This Saturday will mark the beginning of a new era for Games Workshop. This is because on that day Games Workshop will release the starter set for their new game Warhammer: Age of Sigmar. We already know quite a bit about Age of Sigmar. And based on what we know we can only conclude one thing: Age of Sigmar breaks with Warhammer Fantasy in one of the most dramatic ways ever been seen in a large gaming franchise or even the game industry in general. The only comparison that can be made is the shift from Dungeons and Dragons 3.5 to D&D 4.0, a change that torn the D&D community apart and saw the rise of the Pathfinder Role Playing Game.
A similar division is also occurring in the Warhammer Fantasy community. In fact there are quite a few (or should I say a lot) of people who are not happy with the new direction that Warhammer has taken. Gone is the large scale combat and unit focussed approach from previous editions of Warhammer. Instead we now have an easy to learn, fast playing ‘beer and pretzels’ game that has more in common with party games like Muchkin or Fluxx, than that is has with mass miniature games. Still even though many gamers have vented their discontent online, the launch of a new starter set is for any miniatures game something special.
There is still a big question concerning Warhammer: Age of Sigmar though. Because even though we know most details about the first ‘wave’ of Age of Sigmar content, there is still little known about the future of the game. In this post I’ll try to look into that future. Based on known facts, rumours and some educated guesses based on information from the Age of Sigmar book and ruleset I would want to make a couple of predictions. And to spoil the surprise: there could be quite some exiting things coming up…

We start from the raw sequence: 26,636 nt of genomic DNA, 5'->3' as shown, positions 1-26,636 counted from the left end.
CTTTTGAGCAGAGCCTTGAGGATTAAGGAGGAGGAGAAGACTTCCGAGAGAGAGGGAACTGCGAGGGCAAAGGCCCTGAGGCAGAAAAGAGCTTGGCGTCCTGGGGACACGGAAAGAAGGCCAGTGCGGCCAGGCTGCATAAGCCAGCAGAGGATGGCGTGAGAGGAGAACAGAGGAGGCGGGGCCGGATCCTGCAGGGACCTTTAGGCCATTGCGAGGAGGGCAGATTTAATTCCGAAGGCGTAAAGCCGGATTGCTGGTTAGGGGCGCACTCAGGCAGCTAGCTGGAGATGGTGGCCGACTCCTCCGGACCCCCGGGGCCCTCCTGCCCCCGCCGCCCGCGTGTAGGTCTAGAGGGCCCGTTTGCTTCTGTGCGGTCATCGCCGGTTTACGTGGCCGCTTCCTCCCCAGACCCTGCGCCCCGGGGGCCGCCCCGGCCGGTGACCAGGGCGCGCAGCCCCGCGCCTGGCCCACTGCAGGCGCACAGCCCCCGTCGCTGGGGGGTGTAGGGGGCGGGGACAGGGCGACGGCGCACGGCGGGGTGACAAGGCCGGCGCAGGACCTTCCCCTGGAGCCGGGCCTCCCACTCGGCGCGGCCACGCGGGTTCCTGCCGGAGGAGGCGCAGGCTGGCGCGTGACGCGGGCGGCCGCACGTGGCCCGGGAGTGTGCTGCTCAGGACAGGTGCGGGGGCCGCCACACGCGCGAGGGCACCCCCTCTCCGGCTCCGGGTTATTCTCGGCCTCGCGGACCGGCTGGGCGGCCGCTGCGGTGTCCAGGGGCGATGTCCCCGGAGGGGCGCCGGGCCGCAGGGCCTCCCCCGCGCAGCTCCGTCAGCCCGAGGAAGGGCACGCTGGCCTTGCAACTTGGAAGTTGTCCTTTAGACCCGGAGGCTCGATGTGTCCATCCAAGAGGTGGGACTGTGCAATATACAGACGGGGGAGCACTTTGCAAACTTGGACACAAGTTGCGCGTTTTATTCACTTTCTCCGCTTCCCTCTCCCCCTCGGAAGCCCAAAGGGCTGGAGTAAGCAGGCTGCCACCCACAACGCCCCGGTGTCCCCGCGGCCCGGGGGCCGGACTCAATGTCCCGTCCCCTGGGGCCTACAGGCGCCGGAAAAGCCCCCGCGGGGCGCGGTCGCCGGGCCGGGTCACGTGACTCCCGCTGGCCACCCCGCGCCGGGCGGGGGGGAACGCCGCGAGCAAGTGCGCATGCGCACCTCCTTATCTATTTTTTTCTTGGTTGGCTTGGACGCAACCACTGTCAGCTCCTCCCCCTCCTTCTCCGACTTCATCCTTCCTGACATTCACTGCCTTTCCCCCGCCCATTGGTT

What do we know?
We already know most important aspects of the Warhammer: Age of Sigmar game. The rules for Age of Sigmar have leaked two weeks ago, followed by an official, online release of the rules last weekend. Rules that I have delved into in my previous blog post. The same weekend GW released the so called ‘Warscrolls’. These Warscrolls can be seen reference sheets that detail the abilities and stats of models and units that you can use in your games of Warhammer: Age of Sigmar, something we already And though it appears that GW has put quite some time and effort in designing these Warscrolls, there are a few rules that have upset the Warhammer community. Especially the ‘funny’ Munchkin style rules – like getting re-rolls if you have a more impressive moustache – have been received pretty sour.